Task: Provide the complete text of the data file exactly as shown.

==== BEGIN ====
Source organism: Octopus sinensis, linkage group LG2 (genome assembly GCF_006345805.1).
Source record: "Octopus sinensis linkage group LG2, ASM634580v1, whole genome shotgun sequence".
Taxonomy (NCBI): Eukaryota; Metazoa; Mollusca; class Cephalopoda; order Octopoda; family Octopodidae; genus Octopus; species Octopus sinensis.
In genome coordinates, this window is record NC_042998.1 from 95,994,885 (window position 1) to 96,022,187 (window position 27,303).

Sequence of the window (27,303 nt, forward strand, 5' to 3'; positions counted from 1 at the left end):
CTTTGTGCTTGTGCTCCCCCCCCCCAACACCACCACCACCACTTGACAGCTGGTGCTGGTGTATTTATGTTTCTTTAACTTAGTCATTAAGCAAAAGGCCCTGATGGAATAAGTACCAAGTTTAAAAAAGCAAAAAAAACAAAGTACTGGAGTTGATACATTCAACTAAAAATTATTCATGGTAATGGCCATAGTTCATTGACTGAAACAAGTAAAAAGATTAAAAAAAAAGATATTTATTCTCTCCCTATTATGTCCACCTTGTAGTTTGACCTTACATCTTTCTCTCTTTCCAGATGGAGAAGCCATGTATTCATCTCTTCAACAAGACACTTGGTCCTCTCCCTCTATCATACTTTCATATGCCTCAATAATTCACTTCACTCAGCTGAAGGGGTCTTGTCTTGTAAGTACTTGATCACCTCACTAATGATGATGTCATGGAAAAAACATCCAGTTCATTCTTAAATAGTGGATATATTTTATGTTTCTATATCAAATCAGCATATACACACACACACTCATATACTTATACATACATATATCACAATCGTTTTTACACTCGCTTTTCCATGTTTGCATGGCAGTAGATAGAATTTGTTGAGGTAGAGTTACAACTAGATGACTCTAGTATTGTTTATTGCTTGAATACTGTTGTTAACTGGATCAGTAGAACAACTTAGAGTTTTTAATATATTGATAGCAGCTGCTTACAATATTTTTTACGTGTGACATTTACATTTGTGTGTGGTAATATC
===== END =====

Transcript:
Source organism: Octopus sinensis, linkage group LG2 (genome assembly GCF_006345805.1).
Source record: "Octopus sinensis linkage group LG2, ASM634580v1, whole genome shotgun sequence".
Taxonomy (NCBI): Eukaryota; Metazoa; Mollusca; class Cephalopoda; order Octopoda; family Octopodidae; genus Octopus; species Octopus sinensis.
In genome coordinates, this window is record NC_042998.1 from 95,994,885 (window position 1) to 96,022,187 (window position 27,303).

Sequence of the window (27,303 nt, forward strand, 5' to 3'; positions counted from 1 at the left end):
CTTTGTGCTTGTGCTCCCCCCCCCCAACACCACCACCACCACTTGACAGCTGGTGCTGGTGTATTTATGTTTCTTTAACTTAGTCATTAAGCAAAAGGCCCTGATGGAATAAGTACCAAGTTTAAAAAAGCAAAAAAAACAAAGTACTGGAGTTGATACATTCAACTAAAAATTATTCATGGTAATGGCCATAGTTCATTGACTGAAACAAGTAAAAAGATTAAAAAAAAAGATATTTATTCTCTCCCTATTATGTCCACCTTGTAGTTTGACCTTACATCTTTCTCTCTTTCCAGATGGAGAAGCCATGTATTCATCTCTTCAACAAGACACTTGGTCCTCTCCCTCTATCATACTTTCATATGCCTCAATAATTCACTTCACTCAGCTGAAGGGGTCTTGTCTTGTAAGTACTTGATCACCTCACTAATGATGATGTCATGGAAAAAACATCCAGTTCATTCTTAAATAGTGGATATATTTTATGTTTCTATATCAAATCAGCATATACACACACACACTCATATACTTATACATACATATATCACAATCGTTTTTACACTCGCTTTTCCATGTTTGCATGGCAGTAGATAGAATTTGTTGAGGTAGAGTTACAACTAGATGACTCTAGTATTGTTTATTGCTTGAATACTGTTGTTAACTGGATCAGTAGAACAACTTAGAGTTTTTAATATATTGATAGCAGCTGCTTACAATATTTTTTACGTGTGACATTTACATTTGTGTGTGGTAATATC